If we, in the New Zealand private sector, want our government to borrow less, then we ourselves should spend more. In that way, we generate income for each other and thereby revenue for the government. There is a consistent pattern in New Zealand over the last 20 years, of government running surpluses when we run deficits, and vice versa. Unlike Swedes and Germans we are generally happy to open our wallets. Indeed renewed spending is helping to make us a “rock star” economy. Is David capable of loosening up when required to?


    • It’s IntrinsicValue. If you’re going to use my name in vain, please at least get the spelling right!

  1. Well, the Labour government did pay off debt and post nine surpluses in a row. Which is more than the Nats have been doing since 2008. I guess that must count for something?

  2. This all sounds to me to be a logically inconsistent argument.

    You pose some problems (debt; borrowing; poverty; political miserliness) and offer a solution (people should spend more in order to reduce the need for government borrowing).

    But you fail to acknowledge that a fair bit of of societies’ current borrowing practices are driven by the wish that the poor have (as a major “borrowing” group) to merely SURVIVE. That is, they borrow to spend on the NECESSITIES of life, not to spend on life’s little (or not so little) LUXURIES. Their borrowing and subsequent spending is survival-driven, not driven by discretionary spending.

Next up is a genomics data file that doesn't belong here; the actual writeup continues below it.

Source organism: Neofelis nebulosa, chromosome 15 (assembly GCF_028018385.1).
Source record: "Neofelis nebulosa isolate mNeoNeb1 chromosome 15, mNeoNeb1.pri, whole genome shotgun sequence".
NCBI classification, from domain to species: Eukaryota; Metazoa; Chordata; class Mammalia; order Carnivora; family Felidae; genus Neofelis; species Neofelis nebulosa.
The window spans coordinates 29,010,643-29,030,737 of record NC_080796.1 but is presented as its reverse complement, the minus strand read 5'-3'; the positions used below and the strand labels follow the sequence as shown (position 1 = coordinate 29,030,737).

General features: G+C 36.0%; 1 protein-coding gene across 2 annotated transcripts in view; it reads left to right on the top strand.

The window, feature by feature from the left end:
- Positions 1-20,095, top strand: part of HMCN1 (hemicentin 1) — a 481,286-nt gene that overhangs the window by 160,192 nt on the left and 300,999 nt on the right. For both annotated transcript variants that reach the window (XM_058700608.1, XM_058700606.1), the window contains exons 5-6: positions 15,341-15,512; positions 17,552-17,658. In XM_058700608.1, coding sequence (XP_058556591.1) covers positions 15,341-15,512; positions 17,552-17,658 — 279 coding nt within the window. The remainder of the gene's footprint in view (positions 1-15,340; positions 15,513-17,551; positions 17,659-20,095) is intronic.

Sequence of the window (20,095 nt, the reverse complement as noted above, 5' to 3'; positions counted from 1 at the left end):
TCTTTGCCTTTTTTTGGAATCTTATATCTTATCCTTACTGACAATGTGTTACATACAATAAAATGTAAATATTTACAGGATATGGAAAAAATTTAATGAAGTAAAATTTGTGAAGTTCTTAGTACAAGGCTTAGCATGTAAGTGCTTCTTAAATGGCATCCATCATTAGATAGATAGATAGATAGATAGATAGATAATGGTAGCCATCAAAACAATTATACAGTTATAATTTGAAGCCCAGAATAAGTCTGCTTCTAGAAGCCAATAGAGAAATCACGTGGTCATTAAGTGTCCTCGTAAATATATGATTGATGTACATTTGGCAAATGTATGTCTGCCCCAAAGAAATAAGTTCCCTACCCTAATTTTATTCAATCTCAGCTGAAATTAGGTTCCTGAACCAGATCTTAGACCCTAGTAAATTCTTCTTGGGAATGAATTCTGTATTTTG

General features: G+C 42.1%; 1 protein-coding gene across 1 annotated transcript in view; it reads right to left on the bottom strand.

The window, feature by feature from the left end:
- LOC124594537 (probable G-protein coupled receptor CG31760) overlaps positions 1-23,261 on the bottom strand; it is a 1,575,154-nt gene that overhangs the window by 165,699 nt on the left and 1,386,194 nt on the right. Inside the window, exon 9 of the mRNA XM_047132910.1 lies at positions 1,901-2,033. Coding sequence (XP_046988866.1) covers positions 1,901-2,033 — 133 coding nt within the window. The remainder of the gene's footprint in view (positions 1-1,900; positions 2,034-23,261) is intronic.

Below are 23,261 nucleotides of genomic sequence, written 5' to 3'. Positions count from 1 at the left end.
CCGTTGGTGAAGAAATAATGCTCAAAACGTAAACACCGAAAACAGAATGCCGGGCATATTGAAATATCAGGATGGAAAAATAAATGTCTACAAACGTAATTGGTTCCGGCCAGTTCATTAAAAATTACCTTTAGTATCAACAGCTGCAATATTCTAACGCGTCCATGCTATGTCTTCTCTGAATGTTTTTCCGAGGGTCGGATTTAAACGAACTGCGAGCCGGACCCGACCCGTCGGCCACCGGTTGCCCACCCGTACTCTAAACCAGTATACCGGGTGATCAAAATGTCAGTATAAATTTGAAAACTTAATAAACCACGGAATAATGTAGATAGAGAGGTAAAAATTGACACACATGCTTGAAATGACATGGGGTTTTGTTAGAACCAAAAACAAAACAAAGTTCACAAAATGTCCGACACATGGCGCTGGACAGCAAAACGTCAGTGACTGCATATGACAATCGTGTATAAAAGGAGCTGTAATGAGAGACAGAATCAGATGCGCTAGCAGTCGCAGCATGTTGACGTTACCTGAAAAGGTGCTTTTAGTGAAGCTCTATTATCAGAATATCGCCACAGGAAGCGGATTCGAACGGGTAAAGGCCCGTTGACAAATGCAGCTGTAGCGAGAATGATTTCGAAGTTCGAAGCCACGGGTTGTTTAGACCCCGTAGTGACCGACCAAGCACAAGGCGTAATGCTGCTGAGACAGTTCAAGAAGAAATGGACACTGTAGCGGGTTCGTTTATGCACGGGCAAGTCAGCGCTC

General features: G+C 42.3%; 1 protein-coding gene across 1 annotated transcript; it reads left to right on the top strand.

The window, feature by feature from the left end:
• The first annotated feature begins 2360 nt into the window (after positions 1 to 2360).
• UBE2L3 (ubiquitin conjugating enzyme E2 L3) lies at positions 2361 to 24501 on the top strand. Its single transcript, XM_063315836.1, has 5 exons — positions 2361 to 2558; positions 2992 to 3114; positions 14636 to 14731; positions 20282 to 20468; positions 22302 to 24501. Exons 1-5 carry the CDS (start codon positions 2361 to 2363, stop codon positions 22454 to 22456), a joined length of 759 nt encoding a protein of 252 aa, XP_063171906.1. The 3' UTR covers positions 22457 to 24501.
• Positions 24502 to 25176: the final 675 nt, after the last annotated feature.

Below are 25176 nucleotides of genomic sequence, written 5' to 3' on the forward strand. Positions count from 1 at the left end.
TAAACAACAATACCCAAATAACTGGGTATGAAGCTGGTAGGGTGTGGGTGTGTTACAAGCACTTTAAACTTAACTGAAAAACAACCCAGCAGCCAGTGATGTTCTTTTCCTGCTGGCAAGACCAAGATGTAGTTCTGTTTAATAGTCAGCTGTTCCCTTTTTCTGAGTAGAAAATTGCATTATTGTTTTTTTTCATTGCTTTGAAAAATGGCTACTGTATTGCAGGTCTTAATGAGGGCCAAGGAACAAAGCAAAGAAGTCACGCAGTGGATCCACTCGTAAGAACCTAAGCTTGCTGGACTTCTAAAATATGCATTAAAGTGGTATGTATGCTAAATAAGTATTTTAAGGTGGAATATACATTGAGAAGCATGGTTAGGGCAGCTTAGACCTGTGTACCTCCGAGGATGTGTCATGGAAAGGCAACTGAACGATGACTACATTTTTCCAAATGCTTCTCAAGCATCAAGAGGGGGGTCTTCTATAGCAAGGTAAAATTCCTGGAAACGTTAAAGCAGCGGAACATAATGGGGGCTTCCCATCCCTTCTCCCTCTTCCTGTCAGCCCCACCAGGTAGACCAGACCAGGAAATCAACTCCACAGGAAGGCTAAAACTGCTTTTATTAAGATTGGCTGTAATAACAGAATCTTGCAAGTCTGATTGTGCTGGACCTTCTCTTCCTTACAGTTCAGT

Perhaps you don’t understand what it is to be poor?? My point is that you have failed to acknowledge that the poor borrow of necessity, not of choice.

    And all of this, including your attempt to define “political miserliness”, is quite irrelevant to the question of whether or not Parker is a man of integrity (which I consider him to be, despite the fact that I have never actually met the guy). Simply associating two points of observation (i.e. that there is a construct of miserliness; that there is a person called David Parker) does not establish a link between the two.

  3. Quote: “will he direct public policy into a consistently more miserly direction than it is in at present? ”

    How about you ask him?